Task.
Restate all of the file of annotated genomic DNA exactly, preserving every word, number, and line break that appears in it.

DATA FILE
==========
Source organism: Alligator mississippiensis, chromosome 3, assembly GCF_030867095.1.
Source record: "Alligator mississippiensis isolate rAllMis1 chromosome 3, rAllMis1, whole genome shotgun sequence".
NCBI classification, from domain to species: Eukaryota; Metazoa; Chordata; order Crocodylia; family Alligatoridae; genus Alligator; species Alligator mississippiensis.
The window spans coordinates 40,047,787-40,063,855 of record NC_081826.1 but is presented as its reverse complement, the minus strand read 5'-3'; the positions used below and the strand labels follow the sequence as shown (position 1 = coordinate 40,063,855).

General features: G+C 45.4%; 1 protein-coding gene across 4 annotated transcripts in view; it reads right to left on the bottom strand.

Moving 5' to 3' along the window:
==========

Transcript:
Source organism: Alligator mississippiensis, chromosome 3, assembly GCF_030867095.1.
Source record: "Alligator mississippiensis isolate rAllMis1 chromosome 3, rAllMis1, whole genome shotgun sequence".
NCBI classification, from domain to species: Eukaryota; Metazoa; Chordata; order Crocodylia; family Alligatoridae; genus Alligator; species Alligator mississippiensis.
The window spans coordinates 40,047,787-40,063,855 of record NC_081826.1 but is presented as its reverse complement, the minus strand read 5'-3'; the positions used below and the strand labels follow the sequence as shown (position 1 = coordinate 40,063,855).

General features: G+C 45.4%; 1 protein-coding gene across 4 annotated transcripts in view; it reads right to left on the bottom strand.

Moving 5' to 3' along the window: